Maybe. I’m still thinking about it. I struggle with the whole “Same sex attraction” thing. The call to live a celibate life is although I do it, not  one I feel is from God, denying that I can even have Christ in my life as  a gay person is going a bit far to be honest. I put a lot of time, effort and love into my church and yet the CofE pushes me once again to the edge, to the fringes.

Funny thing is, my local church that I attend is the epitome of acceptance and love, and I suspect the views of this report, yet again, do not reflect those of the believers there.

I love Irish music. I don’t care what it is, everything from the Dubliners through to Goats Don’t Shave (yes that’s a band name). I spent a few years playing in an Irish band in Irish pubs. I made a good few friends. The band I now play in, we play a lot of Irish numbers.

I’d like to to tell you about the “terrible” behaviour of the Irish football fans in Euro 2016, so far they have Fixed someone’s car roof, putting money in the car to pay for the damage caused when an Irish fan jumped on it to get extra height, they have sung quiet lullabies to a baby on a train and shushed other people. They have sung in support of the french police when they came to move them on. So different from the terrible attacks of the Russian and English fans. They always sing, you can’t stop them singing about what they are doing.

If you see Irish fans with their Green white and orange flags you know that they are up to good. They are charming the world and they are coming to clear up your litter. Their song is “Green Lad’s picking up Litter”, “Stand up for the French Police” and “Twinkle, Twinkle little star” along with others.

Orlando Shootings

The small LGBT Christian fellowship I am honoured to be part of it had  a vigil for the Orlando victims, we read out each person and their age and remembered all those who suffer because the are LGBT, sometimes at the hands of people that call themselves “Christians”.

We had a visitor to our group, a trainee Baptist Pastor, he wasn’t gay but he was upset with the way that the Baptist church had dealt with the whole thing and in fact was dealing with LGBT people. He prayed at the end that the church would learn to be like our group, welcoming anyone who needed a safe place.

To Love.

So what, might you ask, have these two things in common? Both groups have  a binding interest, faith, and simply being Irish, simply being.

I hope that the church will learn from both the wonderful Irish about singing and doing good and from the wonderful members of the LGBT group about being accepting. Imagine a church who’s colours and song was that it was a safe place for all people and that when they sang you knew they were helping someone out.

1 Cor 13.

1 If I speak in the tongues of men or of angels, but do not have love, I am only a resounding gong or a clanging cymbal. 
2 If I have the gift of prophecy and can fathom all mysteries and all knowledge, and if I have a faith that can move mountains, but do not have love, I am nothing.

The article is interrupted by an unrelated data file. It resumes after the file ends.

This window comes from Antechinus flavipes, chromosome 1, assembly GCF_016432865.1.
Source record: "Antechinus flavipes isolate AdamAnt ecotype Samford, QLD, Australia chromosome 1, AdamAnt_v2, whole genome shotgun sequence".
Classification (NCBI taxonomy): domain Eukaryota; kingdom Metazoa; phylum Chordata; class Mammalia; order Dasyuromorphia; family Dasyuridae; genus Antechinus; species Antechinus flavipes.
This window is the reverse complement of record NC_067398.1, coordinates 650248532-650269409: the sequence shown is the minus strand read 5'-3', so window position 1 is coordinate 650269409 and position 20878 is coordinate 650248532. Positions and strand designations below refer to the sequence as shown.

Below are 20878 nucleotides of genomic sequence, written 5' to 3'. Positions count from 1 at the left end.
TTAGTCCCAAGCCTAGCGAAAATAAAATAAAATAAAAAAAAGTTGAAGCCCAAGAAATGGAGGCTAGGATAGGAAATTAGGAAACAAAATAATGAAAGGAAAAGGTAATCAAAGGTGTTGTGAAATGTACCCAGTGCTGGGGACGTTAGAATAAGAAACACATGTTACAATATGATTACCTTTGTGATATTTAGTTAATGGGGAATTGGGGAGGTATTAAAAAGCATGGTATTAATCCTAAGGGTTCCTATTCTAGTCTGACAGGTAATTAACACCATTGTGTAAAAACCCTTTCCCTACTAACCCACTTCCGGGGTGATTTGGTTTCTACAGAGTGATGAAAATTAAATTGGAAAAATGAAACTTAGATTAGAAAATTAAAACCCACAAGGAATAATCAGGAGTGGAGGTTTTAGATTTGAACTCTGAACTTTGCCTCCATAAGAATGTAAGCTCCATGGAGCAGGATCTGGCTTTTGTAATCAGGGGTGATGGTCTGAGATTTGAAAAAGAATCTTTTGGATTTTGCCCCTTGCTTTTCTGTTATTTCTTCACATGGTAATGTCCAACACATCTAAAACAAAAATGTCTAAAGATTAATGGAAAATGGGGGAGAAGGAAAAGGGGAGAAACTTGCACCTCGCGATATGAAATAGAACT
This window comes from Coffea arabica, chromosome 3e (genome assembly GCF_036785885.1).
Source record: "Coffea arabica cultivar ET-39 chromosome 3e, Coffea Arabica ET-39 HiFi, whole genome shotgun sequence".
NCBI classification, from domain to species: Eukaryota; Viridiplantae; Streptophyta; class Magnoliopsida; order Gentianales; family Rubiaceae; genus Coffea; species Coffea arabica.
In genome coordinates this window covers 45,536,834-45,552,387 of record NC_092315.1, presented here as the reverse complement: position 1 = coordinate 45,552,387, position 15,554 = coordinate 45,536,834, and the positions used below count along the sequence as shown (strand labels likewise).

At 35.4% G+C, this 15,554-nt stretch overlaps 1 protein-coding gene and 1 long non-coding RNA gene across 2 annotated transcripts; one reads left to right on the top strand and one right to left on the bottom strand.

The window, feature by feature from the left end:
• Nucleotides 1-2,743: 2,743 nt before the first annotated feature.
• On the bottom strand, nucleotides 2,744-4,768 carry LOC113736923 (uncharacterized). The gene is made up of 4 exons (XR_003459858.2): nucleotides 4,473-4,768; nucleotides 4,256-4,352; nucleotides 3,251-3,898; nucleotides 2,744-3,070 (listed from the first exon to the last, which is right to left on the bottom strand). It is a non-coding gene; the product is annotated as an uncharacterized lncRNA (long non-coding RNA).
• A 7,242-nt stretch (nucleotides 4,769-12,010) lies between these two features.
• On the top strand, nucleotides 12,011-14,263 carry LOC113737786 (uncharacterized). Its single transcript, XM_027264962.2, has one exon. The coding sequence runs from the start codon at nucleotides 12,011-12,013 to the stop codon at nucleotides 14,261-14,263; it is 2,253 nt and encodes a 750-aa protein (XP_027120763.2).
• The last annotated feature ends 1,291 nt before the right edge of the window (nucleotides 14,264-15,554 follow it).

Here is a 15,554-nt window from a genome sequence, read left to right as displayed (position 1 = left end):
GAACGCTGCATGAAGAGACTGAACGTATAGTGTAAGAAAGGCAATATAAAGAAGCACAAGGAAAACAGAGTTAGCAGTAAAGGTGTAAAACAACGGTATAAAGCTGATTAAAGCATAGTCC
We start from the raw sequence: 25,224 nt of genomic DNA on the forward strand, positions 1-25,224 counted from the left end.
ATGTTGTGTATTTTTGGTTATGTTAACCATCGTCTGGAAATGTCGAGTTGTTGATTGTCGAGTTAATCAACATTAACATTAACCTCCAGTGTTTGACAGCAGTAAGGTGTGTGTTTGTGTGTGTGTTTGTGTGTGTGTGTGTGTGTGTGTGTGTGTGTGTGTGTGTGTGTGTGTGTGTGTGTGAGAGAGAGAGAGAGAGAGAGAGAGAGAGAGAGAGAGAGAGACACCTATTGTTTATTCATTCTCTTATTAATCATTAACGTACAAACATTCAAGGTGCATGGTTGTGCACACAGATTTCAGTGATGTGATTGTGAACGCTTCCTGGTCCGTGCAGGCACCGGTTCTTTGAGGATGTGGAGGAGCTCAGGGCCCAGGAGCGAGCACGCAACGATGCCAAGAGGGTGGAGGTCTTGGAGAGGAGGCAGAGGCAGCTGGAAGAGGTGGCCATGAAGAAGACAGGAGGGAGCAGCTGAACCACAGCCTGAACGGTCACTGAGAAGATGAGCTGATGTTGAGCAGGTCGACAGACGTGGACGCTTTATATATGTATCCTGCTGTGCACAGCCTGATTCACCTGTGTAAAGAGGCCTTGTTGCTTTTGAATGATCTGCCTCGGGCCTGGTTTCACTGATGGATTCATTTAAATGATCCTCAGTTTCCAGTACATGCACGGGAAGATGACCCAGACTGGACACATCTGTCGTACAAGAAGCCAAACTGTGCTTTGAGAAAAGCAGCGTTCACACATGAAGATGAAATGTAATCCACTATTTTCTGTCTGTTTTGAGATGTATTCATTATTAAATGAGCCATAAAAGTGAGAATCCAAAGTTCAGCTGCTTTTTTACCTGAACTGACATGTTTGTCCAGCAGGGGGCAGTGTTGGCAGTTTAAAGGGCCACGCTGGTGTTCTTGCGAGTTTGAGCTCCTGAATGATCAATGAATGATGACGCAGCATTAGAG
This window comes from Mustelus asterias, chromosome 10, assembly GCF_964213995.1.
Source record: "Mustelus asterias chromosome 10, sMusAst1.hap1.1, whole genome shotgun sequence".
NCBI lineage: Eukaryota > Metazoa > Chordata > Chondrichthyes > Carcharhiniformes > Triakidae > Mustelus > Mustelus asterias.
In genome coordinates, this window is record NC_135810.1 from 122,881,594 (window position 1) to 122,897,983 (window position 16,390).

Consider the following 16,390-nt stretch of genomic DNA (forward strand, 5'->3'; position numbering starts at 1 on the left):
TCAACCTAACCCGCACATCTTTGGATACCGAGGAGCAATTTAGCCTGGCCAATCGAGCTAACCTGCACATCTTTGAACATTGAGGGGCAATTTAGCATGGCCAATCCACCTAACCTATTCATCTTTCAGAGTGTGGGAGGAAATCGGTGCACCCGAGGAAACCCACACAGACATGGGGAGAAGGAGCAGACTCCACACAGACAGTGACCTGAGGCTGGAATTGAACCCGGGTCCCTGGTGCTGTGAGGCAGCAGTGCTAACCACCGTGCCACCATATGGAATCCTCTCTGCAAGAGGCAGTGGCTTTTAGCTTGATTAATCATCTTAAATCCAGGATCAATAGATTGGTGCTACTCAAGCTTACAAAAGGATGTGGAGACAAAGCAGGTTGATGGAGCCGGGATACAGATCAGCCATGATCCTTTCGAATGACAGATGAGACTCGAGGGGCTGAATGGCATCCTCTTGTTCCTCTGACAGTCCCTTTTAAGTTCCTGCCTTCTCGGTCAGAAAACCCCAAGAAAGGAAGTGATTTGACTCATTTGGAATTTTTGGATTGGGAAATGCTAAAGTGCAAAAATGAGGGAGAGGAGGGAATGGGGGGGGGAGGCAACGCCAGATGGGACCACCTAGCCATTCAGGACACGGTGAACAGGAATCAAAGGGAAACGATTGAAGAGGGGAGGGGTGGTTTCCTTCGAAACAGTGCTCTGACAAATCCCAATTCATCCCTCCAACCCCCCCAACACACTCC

3 If I give all I possess to the poor and give over my body to hardship that I may boast, but do not have love, I gain nothing. 
4 Love is patient, love is kind. It does not envy, it does not boast, it is not proud. 
5 It does not dishonor others, it is not self-seeking, it is not easily angered, it keeps no record of wrongs. 
6 Love does not delight in evil but rejoices with the truth. 
7 It always protects, always trusts, always hopes, always perseveres. 
8 Love never fails. But where there are prophecies, they will cease; where there are tongues, they will be stilled; where there is knowledge, it will pass away. 
9For we know in part and we prophesy in part, 
10 but when completeness comes, what is in part disappears. 
11 When I was a child, I talked like a child, I thought like a child, I reasoned like a child. When I became a man, I put the ways of childhood behind me. 
12 For now we see only a reflection as in a mirror; then we shall see face to face. Now I know in part; then I shall know fully, even as I am fully known. 
13 And now these three remain: faith, hope and love. But the greatest of these is love.
Paul (not the apostle)

Well since my last post I thought I’d share some of the responses I’d had and how things have moved on.

Firstly, I was really surprised about how important people at my church actually regard communion and those who take it. A number of people knew my story and said how really happy and touched they were I was joining them. There has been a lot of hugging (which I’m not actually good at).

What is more amazing is actually how I feel in myself. Since joining the rest for communion I noticed that one or two others have started taking communion who would sit out. I didn’t realise, in fact, until someone pointed out that they didn’t take communion because I didn’t that feeling excluded actually can effect those around you. I thought, in honesty that it was where I was at and people in my church were cool with it. Which, to be honest, they were, but that didn’t mean they didn’t deeply want me, as a gay person to be part of the family.